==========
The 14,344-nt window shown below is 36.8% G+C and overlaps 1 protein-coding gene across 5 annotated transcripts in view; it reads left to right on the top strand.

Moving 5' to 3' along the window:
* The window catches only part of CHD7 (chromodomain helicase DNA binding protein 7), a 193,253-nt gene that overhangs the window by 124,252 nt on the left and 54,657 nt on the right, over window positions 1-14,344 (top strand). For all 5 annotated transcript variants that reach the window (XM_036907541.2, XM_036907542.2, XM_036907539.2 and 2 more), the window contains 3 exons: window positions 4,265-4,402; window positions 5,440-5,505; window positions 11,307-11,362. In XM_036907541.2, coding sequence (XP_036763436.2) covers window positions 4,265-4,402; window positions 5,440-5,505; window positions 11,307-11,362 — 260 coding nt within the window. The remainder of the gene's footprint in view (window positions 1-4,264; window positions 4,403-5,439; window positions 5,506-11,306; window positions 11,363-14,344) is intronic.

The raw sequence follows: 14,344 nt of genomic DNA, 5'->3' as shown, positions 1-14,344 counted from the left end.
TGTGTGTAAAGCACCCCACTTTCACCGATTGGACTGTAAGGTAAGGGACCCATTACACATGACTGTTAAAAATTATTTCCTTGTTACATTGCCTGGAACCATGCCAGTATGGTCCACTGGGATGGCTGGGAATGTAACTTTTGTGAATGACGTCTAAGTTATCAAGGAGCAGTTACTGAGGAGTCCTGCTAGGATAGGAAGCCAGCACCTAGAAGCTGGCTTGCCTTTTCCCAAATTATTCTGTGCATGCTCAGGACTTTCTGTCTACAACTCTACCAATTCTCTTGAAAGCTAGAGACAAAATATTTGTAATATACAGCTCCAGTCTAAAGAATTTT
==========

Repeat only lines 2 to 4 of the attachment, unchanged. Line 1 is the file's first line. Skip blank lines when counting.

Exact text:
Moving 5' to 3' along the window:
* The window catches only part of CHD7 (chromodomain helicase DNA binding protein 7), a 193,253-nt gene that overhangs the window by 124,252 nt on the left and 54,657 nt on the right, over window positions 1-14,344 (top strand). For all 5 annotated transcript variants that reach the window (XM_036907541.2, XM_036907542.2, XM_036907539.2 and 2 more), the window contains 3 exons: window positions 4,265-4,402; window positions 5,440-5,505; window positions 11,307-11,362. In XM_036907541.2, coding sequence (XP_036763436.2) covers window positions 4,265-4,402; window positions 5,440-5,505; window positions 11,307-11,362 — 260 coding nt within the window. The remainder of the gene's footprint in view (window positions 1-4,264; window positions 4,403-5,439; window positions 5,506-11,306; window positions 11,363-14,344) is intronic.

The raw sequence follows: 14,344 nt of genomic DNA, 5'->3' as shown, positions 1-14,344 counted from the left end.